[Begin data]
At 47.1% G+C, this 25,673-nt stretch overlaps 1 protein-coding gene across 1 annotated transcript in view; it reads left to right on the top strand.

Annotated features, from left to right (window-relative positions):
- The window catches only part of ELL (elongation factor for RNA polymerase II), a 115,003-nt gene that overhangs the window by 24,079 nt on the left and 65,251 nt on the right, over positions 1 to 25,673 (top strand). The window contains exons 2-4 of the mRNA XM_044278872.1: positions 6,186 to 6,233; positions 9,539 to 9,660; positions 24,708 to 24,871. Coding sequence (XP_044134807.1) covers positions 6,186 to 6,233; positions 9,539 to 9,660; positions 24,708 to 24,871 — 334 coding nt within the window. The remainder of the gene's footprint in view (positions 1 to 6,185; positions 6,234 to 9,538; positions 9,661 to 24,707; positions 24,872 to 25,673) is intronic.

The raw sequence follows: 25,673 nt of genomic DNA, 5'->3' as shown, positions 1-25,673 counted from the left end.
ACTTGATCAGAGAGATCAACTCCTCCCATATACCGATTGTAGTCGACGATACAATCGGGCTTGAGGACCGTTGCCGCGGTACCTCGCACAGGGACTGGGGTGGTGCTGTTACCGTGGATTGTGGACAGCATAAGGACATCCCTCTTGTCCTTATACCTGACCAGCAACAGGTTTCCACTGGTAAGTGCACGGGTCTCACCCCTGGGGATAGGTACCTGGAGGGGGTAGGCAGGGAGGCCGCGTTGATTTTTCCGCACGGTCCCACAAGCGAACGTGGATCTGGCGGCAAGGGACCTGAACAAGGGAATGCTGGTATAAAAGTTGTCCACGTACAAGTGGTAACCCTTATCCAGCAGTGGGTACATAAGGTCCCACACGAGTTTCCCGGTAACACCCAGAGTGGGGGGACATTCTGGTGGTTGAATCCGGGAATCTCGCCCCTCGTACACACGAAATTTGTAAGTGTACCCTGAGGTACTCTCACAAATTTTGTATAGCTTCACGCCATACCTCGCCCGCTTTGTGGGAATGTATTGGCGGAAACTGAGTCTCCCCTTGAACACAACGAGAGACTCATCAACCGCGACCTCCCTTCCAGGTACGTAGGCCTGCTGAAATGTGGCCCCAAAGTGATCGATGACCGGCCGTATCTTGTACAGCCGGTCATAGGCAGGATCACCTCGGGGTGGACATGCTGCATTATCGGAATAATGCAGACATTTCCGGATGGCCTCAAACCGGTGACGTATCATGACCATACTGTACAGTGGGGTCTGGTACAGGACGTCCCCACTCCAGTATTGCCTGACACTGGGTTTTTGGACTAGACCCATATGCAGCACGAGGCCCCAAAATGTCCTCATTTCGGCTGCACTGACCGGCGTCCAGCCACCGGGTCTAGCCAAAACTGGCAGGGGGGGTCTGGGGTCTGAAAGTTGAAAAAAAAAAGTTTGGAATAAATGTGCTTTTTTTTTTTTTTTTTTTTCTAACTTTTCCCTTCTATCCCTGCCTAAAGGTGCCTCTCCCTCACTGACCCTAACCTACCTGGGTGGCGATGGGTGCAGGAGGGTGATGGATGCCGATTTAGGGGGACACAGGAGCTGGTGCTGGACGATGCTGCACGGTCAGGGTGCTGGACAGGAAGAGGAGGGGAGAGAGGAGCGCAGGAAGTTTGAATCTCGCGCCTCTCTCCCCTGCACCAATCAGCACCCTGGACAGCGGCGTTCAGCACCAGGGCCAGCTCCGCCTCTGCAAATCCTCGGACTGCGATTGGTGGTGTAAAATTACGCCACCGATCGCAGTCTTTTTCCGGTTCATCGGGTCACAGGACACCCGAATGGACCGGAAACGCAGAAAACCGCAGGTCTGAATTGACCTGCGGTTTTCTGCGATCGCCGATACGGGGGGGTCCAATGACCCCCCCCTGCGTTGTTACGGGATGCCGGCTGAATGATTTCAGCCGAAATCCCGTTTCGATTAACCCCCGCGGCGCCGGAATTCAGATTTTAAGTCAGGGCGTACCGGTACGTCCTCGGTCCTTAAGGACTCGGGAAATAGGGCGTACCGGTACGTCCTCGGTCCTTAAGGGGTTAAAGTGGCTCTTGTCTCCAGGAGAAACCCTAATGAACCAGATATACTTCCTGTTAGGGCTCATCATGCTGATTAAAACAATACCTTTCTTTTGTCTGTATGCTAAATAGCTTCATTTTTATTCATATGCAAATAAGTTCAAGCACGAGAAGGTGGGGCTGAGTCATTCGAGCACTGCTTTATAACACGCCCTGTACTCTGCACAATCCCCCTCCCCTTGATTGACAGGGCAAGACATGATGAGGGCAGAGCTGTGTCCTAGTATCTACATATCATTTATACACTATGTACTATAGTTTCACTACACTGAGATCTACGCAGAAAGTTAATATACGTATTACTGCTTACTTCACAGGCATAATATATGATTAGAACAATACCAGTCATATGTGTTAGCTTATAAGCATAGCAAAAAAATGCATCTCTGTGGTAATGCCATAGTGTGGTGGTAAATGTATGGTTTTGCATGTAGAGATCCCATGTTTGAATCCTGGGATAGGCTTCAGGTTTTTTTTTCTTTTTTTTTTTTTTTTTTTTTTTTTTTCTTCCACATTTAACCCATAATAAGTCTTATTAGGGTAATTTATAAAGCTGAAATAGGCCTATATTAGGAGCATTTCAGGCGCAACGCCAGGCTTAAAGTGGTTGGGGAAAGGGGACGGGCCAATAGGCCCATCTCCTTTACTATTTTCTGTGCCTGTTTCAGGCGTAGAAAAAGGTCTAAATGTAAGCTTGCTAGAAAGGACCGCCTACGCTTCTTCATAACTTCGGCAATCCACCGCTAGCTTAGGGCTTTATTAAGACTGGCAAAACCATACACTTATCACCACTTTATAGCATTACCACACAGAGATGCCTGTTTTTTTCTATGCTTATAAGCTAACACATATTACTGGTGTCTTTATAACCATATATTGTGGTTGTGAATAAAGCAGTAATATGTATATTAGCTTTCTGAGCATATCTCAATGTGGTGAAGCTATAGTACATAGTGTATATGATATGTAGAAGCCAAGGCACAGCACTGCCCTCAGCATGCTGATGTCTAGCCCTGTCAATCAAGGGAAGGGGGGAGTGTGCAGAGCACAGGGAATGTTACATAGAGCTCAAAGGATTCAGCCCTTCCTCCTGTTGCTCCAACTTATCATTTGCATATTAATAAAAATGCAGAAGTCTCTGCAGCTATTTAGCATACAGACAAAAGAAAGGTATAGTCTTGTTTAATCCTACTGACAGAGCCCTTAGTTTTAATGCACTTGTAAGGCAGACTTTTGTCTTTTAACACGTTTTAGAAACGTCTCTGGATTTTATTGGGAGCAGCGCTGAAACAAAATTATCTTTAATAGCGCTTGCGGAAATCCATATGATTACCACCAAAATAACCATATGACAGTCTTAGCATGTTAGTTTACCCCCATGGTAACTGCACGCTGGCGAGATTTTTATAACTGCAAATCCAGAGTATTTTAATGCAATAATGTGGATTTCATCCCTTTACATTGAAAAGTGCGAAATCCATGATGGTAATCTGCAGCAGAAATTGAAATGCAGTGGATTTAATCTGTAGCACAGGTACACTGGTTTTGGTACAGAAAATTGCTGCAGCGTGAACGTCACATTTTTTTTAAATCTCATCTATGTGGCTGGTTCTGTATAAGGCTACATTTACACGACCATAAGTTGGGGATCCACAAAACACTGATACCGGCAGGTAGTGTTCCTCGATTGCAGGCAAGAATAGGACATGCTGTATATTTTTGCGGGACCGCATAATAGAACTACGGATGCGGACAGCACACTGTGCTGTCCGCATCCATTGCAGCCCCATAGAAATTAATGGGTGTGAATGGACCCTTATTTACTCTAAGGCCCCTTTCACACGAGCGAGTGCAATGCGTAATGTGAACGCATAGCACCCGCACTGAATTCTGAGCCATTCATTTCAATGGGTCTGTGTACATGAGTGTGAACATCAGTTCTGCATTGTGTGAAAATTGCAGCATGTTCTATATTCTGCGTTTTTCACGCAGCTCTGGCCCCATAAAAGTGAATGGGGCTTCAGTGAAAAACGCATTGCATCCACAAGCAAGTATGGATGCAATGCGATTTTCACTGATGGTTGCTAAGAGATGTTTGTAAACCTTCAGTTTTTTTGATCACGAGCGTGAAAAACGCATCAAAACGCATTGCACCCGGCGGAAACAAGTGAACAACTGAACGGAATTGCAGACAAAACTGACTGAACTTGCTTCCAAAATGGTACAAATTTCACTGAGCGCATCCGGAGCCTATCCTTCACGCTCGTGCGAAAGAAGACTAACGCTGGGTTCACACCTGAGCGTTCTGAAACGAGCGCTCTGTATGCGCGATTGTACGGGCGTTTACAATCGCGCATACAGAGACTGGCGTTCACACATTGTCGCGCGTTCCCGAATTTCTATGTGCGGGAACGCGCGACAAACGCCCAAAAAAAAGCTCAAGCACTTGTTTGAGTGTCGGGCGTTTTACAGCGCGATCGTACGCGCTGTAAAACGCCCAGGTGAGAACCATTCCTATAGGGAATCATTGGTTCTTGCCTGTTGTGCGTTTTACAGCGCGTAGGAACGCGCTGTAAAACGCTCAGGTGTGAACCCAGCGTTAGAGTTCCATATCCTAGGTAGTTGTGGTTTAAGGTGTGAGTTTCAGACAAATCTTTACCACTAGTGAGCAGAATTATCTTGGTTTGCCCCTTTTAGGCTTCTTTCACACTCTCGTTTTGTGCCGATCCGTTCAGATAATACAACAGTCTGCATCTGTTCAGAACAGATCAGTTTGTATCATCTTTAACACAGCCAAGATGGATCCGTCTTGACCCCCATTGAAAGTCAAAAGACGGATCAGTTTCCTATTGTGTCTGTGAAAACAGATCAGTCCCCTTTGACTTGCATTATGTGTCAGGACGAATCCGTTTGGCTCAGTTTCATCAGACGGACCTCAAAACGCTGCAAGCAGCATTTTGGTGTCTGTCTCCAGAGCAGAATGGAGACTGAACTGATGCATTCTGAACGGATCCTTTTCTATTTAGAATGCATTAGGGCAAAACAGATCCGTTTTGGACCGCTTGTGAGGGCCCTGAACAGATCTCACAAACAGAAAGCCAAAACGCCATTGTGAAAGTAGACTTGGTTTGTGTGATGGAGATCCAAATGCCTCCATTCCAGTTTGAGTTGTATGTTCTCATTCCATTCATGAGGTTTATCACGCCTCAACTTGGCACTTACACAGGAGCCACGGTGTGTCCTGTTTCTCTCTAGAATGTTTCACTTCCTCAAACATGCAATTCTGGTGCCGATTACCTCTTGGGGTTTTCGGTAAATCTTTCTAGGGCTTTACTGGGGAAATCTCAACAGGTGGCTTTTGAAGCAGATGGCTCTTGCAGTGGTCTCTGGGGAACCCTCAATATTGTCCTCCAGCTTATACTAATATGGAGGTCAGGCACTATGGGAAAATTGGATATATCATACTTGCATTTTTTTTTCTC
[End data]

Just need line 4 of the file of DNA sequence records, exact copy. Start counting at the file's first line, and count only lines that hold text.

The raw sequence follows: 25,673 nt of genomic DNA, 5'->3' as shown, positions 1-25,673 counted from the left end.